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Robert Genetski: Tentative Signs of Economic Weakening

By Robert Genetski, Heartland Institute

The Week That Was

There are several tentative signs the economy weakened in April. For the first time in over a year, the ISM business survey shows the overall index for service companies slightly below breakeven with a reading of 49.4.

The alternative S&P survey shows service companies activity slowing to just above breakeven. The S&P survey also shows a decline in both new orders and employment. Both surveys detect some weakening in the service sector.

Yesterday’s weekly unemployment data were higher for both initial unemployment claims and insured unemployment payments. These numbers are highly erratic so modest weekly changes are often not very significant. Even so, after signs of a potential weakening in both business surveys, further signs of weakness will reignite expectations for lower interest rates.

Things to Come

Tuesday’s wholesale price report will be a prelude to Wednesday’s CPI report. Wholesale prices will be up sharply due to last month’s spike in oil prices.

Wednesday’s April CPI report also will bring bad news. The Cleveland Fed’s estimate calls for a large 0.41 percent increase in the overall index and 0.31 percent for core. As with wholesale prices, oil will be the main force driving inflation. If the Fed’s estimates are correct, year-over-year inflation rates will be 3½ percent for both the total and core CPI numbers.

Wednesday’s April retail sales also will be interesting. Retail sales data have shown weakness with gains of only 3 percent to 4 percent over the past year. For the six months ending in March the annualized gains were only 1 percent. However, wages and salaries were up 6 percent (annualized) in the six months ending in March and 6 percent over the past year. With wages increasing faster than sales, we expect sales to catch up to wages in either April or May with gains of ½ percent or more each month.

Also on Wednesday, Homebuilders will report their Index for early May. For March and April, the Index was a barely positive 51. We expect the increase in mortgage rates likely moved the Index down a notch.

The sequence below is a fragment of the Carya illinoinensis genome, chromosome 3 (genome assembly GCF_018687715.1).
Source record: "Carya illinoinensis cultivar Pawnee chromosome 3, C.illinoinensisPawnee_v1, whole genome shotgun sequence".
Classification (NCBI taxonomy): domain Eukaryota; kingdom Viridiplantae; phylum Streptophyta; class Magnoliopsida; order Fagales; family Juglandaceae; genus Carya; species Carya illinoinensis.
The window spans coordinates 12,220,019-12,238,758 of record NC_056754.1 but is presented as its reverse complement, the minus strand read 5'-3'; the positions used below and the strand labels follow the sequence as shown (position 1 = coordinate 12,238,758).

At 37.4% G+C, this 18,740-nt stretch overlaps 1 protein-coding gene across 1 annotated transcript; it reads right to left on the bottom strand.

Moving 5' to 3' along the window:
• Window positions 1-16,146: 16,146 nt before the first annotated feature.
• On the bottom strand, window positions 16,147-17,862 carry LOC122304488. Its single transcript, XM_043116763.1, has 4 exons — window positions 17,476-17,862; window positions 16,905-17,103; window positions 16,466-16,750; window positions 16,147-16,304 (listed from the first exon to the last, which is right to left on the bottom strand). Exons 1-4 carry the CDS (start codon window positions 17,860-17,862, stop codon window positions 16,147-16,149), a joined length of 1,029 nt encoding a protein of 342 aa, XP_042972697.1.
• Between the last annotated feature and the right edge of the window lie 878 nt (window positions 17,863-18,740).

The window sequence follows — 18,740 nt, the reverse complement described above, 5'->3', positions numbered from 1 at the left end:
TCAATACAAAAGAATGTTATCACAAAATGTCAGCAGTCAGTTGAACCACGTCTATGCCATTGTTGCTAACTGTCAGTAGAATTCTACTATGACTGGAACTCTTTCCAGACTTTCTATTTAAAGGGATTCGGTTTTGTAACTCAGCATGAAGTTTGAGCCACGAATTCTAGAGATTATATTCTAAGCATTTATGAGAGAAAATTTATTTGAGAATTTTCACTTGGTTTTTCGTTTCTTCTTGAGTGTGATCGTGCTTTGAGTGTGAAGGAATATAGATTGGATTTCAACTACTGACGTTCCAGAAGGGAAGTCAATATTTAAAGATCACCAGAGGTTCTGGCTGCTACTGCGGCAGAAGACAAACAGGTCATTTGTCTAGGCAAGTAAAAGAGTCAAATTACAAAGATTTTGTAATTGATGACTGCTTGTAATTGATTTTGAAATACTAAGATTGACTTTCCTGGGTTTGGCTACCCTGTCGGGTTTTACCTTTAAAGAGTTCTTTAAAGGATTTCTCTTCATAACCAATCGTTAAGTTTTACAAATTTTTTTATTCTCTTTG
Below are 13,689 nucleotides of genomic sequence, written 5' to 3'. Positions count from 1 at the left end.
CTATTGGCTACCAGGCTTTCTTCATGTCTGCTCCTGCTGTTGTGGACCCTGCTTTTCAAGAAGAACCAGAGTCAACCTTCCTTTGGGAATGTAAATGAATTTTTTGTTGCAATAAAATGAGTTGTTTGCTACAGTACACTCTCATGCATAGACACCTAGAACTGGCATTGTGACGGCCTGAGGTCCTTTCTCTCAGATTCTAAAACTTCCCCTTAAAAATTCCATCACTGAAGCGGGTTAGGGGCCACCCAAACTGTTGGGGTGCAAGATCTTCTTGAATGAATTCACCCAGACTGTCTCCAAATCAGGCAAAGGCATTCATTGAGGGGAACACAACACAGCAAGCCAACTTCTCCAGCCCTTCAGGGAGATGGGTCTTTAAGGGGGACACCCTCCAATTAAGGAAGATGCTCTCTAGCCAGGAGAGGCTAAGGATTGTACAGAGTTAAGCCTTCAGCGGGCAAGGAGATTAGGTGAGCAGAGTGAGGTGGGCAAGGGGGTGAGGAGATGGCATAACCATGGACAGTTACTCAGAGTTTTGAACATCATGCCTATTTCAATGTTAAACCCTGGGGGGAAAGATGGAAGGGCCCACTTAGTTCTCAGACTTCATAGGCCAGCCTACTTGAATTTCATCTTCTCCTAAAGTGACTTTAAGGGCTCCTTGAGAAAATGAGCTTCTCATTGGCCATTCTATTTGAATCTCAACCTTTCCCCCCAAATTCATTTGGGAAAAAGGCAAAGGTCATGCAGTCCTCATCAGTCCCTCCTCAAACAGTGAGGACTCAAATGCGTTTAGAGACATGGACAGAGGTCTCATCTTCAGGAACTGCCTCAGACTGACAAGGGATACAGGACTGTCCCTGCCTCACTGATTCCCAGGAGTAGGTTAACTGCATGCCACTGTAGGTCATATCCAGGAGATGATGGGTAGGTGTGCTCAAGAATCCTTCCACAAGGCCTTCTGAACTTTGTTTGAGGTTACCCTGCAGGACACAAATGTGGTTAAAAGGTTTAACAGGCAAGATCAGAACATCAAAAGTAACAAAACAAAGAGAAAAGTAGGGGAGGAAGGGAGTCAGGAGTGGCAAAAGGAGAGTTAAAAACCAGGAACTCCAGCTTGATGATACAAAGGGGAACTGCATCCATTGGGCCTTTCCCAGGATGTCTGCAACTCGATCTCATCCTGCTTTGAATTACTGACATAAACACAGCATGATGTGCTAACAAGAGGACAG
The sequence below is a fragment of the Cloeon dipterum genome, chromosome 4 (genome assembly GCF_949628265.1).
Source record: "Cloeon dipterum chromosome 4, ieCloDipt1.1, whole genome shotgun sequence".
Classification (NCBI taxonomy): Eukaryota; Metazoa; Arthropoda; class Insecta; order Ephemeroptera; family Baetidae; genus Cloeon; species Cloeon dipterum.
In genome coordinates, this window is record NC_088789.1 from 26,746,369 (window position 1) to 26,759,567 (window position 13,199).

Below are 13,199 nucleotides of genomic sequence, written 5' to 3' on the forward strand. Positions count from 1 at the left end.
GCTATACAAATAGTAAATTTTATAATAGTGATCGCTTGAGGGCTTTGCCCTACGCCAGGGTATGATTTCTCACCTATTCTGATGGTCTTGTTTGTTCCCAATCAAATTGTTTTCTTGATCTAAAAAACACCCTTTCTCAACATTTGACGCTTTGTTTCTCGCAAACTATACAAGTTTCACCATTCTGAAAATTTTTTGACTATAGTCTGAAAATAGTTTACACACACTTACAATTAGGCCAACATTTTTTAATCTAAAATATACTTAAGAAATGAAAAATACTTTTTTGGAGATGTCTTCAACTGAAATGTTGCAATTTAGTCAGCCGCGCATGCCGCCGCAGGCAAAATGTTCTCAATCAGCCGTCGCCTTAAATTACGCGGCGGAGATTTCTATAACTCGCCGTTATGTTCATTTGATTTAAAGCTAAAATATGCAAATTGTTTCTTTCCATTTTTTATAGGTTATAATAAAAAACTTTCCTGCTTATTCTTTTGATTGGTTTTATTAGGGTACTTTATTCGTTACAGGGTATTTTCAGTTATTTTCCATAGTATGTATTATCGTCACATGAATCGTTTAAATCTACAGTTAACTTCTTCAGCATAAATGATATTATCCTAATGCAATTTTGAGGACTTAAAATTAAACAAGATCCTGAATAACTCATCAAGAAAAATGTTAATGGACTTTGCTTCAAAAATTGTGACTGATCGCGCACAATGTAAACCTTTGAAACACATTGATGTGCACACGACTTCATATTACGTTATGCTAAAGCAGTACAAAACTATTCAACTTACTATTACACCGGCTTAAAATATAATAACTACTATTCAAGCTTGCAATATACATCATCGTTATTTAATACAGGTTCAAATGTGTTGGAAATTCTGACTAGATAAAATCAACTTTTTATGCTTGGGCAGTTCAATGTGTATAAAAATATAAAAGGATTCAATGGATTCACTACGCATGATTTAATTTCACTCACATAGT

On Thursday the Fed reports its April manufacturing index, which has remained stable for over two years with a reading of 100. We doubt there will be any significant change in April.

Market Forces

Stocks came back strong this past week with the S&P500, Dow and Nasdaq each increasing by roughly 3 percent.

The main impetus for the gains came amid tentative signs the economy is slowing. Markets responded with lower interest rates and stock prices moving higher.

All three major indexes went back above their 50-day moving averages. Breaking through this key resistance level left technical indicators as neutral. The next major technical improvement will be for the 10-day and 21-day averages to move above the 50-day averages.

Stocks and financial markets remained news dependent. This coming Wednesday’s April CPI report will incorporate the effects of a 5 percent monthly increase in oil prices. The Cleveland Fed estimates the overall CPI will rise by 0.41 percent (5 percent annualized rate), and bringing both total and core year-over-year inflation rates to 3½ percent.

One positive inflation note is how oil prices have declined to $79 from a monthly peak of $85 in April. This will ease inflation numbers for May.

Near-term market trends will continue to be news driven. So far, the stock market has had a strong upward bias. Good economic news is viewed as good for stocks because profits will be higher. Weak economic numbers are also good for stocks, because interest rates will be lower.

So long as this heads we win, tails we win market psychology continues, stockholders will continue to bid up stock prices. However, some caution remains because the S&P500 is now 30 percent overvalued.


Economic Fundamentals: neutral

Stock Valuation:S&P 500 overvalued by 30 percent

Monetary Policy:restrictive


Robert Genetski, Ph.D., one of the nation’s leading economists and financial advisors, has spent more than 35 years promoting the use of classical economic and investment principles for sound financial decisions. He heads ClassicalPrinciples.